an open letter to the PM

Dear Mr. Prime Minister Trudeau,

I invite you to come have dinner with me. Come to my home away from home. Welcome, as you walk into the foyer and see a Persian rug hanging, look closely, it tells a story. I’ll share her secrets with you, her journey through Persia to Iraq to Jordan and then finally to Canada. You’ll see the house filled with blue eyes that protect from the hidden evil of hearts unknown. Hey, you don’t have to take your shoes off, but I will take your coat, the weather is changing isn’t it, fall is soon arriving. Here, have a seat. Yes, these are rocks, two of which I packed back with me from Iceland, that was an interesting trip I took out of the blue, I’ll tell you more about it, but first, would you like coffee or tea? My mom makes a mean steeped tea. Oh, these, these are rocks from Kurdistan, you see there is this artist named Ismael Khayat, he draws on rocks and my aunt asked him to make those for us. Here have some chocolate covered almonds while I pour the tea. 

You see, Mr. Prime Minister, I didn’t ask you here to talk about rocks and Persian rugs, I invited you here to talk about what it’s like to be me, a young female Canadian Kurd. Although my story may be unique, sugar? No? Okay. Although my story may be unique, it is uniquely similar to thousands of other Kurds in Canada, in the USA, in Europe, in the diaspora and within Kurdish cities itself. And although Canada is not Kurdish, it has a history of fighting for what is right. Here try this, we call this “kleecha,” my favorite is this one right here, filled with walnuts. You see, standing up against dictators, is something Canada has not shied away from, which is why I am confused at your silence. Mr. Prime Minister, you ask me to vote for you, but how can I vote for you if you won’t hear my voice, I’m screaming, and shouting, at the top of my lungs and from the bottom of my heart, but do you hear me? Can you hear me? Can you hear us?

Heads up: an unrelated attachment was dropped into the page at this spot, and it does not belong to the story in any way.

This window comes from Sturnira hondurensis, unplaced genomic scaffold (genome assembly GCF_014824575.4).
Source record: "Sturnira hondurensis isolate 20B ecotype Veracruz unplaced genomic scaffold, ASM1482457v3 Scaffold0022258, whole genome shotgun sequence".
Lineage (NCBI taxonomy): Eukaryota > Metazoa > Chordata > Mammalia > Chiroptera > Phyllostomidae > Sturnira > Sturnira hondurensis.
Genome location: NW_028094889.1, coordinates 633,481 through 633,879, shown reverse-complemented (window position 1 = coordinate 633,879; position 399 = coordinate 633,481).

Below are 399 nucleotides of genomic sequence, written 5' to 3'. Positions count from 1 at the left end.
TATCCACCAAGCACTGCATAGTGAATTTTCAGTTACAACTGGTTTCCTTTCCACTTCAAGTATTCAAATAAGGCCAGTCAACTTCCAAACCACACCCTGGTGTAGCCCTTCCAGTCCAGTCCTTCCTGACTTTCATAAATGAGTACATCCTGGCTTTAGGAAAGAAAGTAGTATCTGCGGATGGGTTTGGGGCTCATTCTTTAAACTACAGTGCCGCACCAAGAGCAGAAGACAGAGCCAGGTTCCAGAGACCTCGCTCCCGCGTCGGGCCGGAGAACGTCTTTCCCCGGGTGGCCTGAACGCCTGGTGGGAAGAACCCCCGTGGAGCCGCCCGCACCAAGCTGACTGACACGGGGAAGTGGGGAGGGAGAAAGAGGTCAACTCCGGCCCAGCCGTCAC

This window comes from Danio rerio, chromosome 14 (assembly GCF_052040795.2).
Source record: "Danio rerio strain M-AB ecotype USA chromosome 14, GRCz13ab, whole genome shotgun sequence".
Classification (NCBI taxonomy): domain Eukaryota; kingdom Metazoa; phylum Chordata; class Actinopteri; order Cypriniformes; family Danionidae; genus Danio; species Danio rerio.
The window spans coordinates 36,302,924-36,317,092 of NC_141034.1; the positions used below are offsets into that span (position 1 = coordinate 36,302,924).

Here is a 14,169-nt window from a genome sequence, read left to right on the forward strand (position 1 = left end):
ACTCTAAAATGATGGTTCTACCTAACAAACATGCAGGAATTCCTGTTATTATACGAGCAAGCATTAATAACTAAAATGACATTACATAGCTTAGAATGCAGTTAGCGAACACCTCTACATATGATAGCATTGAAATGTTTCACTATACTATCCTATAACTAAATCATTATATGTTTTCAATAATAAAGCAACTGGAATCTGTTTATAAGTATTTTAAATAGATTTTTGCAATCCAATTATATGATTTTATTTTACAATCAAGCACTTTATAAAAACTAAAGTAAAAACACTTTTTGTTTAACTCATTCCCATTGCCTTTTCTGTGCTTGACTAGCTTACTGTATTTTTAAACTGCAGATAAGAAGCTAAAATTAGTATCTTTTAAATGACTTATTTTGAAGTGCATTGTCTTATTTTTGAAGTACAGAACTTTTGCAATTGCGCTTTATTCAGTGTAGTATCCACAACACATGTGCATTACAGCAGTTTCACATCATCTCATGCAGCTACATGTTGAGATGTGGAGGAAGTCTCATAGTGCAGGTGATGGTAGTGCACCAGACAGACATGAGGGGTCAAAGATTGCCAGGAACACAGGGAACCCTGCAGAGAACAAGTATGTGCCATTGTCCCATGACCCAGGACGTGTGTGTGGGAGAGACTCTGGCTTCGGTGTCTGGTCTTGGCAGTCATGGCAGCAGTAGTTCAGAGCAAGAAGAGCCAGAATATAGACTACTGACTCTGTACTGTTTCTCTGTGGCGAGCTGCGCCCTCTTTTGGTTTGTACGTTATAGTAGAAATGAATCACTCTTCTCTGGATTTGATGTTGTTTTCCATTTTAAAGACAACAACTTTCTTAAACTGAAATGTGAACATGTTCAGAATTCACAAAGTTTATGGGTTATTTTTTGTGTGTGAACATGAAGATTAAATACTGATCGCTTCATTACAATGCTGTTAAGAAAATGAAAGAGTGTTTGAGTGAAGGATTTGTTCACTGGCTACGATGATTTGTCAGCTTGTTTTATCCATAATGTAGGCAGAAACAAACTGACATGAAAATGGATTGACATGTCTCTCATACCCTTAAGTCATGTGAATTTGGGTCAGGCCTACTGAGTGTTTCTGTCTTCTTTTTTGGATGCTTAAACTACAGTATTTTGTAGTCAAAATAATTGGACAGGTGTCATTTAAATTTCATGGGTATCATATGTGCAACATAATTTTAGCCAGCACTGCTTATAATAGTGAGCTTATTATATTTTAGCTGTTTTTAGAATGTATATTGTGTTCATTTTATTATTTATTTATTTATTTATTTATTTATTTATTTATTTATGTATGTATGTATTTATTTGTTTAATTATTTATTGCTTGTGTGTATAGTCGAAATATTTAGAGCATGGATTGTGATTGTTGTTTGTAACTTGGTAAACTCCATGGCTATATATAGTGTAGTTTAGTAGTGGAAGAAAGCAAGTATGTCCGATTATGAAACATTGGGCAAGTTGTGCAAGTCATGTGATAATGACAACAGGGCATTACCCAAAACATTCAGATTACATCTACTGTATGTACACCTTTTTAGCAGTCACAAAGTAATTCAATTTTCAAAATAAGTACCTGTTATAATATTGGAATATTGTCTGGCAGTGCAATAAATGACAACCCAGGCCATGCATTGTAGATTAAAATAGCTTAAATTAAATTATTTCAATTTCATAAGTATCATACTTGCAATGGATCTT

Justin, can I call you that? It’s just us here, no please and thank you, Sir or Madam, my people are dying. Oh, what wonderful people we are, but we are dying. The air is thick and opaque, the people are being led by fear across the red sea of bodies, the governments and the humanitarians have failed us. It’s a mass exodus. And yet, the wonders of our world, our reality, Justin, is that we are privileged, safe, protected. Let’s speak honestly, it’s just you and me, I don’t know what it feels like to be afraid of airstrikes, of losing my limbs or worse be forced into a cult of terrorists. I don’t know what it means to wake up and find out over twitter, that my family and I have to flee to neighboring cities, because a NATO ally is coming to cleanse us of our Kurdishness, of our identity, our language our existence. Do you know what it means? What does it mean to be a target of genocide for years? Does your wife? Do your children? 

The food is ready, this is yapraxi galawmew, its stuffed grapevine leaves, my favorite dish in the world. Here, let me show you how to eat it, take one and take a small piece of meat and make a sandwich. Trust me, I’ve been doing this for 23 years. You know, I cannot sleep, can you? I cannot sleep knowing that Canada is a land people take refuge in, immigrate to for a better life, and yet at the core of your neighbors’ decision is a human rights crisis that you chose to ignore. I’ll tell you what I think, I think this is happening too close to election time, and that is a price the Kurds will have to pay. 

Oh, you don’t have to do that, I’ll take your plate. Mr. Prime Minister Trudeau, there is no dessert today, I think there is no sweetness to life today or any other day for that matter, not until the world cries with us, not until we speak up against the atrocities of fascist states, not until we stand up to hate, to genocide, ethnocide, to the oppressor, for the oppressed. No sweets today.

I beg you to reconsider your stance, on your drive home, really think about the fact that you’re not being forced out, afraid of airstrikes overhead. I beg you to reconsider. I beg you to stand, I beg you to be an ally, I beg you to be a voice.

Sincerely, 
Mardin Hener

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